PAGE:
each a stored unique protein-arrangement somewhere among the billions,
perhaps trillions, of brain cells buzzing like air conditioner contactors.
I remember the specific pattern and pitch of the sounds and remember it
compositely as a particular song.  What does remember mean?  I'm guessing
it's a byproduct of what is apparently an inherent drive to
organize protein-arrangements under some type of meaningful database.
Enough bull shit.  Let's call all that "mental states.  But mental states
are "effusions" (lacking a better term) of the physical world which is
strictly regulated by physical laws.  Ergo, --- but wait.  What is the
physical world?  It ain't really physical, now is it?  It's energy.  And not
living soul know what energy is.  Protein molecules are made of unstuff.  A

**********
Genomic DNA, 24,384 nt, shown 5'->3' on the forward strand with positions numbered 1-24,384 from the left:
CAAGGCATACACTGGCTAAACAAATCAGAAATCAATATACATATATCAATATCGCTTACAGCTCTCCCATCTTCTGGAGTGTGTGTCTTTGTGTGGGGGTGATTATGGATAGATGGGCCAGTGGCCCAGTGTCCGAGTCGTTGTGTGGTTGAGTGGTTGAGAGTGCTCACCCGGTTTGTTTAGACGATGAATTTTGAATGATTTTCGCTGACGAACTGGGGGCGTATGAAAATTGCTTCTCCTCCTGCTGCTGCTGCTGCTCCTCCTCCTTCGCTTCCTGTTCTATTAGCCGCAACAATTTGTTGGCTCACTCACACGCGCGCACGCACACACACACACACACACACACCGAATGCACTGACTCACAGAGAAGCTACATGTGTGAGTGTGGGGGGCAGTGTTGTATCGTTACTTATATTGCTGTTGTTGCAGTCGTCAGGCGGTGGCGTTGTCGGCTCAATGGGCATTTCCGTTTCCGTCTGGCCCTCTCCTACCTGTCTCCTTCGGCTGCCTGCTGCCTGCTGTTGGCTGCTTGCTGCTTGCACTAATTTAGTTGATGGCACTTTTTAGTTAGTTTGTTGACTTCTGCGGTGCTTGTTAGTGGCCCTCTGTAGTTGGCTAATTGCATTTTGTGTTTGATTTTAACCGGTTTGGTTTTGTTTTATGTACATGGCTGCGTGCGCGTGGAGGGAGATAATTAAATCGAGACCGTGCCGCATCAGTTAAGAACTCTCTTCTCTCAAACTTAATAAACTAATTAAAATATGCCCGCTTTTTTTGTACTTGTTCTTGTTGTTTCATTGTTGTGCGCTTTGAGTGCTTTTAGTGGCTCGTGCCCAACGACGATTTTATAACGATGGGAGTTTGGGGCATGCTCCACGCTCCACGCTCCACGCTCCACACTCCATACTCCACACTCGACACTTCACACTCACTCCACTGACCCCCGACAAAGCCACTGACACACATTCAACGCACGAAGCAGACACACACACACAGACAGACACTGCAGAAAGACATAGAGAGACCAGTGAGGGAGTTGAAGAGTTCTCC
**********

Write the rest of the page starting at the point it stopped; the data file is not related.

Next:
cosmic ray they say can shoot through the entire earth without hitting
anything because there's so much space between electrons and protons.  And
the electrons and protons and neutrons -- what are they?  particle-waves of
charge.  Charge?
Enough bull shit.  Mental states are ultimately an arrangement of positive
and negative charges.  Are we in charge of these charge?  (Sorry)  What
then is knowledge?

Ah, shit, I'm tired of this.
It is what it is.

A poem then.


This morning,
this birdsong morning
this thrill.
this trilling of mockingbirds
as boundless as hallelujahs
in glorious black churches,
oh, this glorious Easter morning,
oh, this eclat of heavenly visitation,
oh this day,
oh, this me.

My senses sing of wonderful sins
come, tongue   come, hands,
let us come to the songs of skinful celebration
touch me with your breeze
and set my leaves all a-tremble

Let us leave the puzzles to the puzzlers
Let us nuzzle
for we are nuzzlers.

Mike Geary
It is Easter.  The sun has risen.  Soon the earth will be swollen with new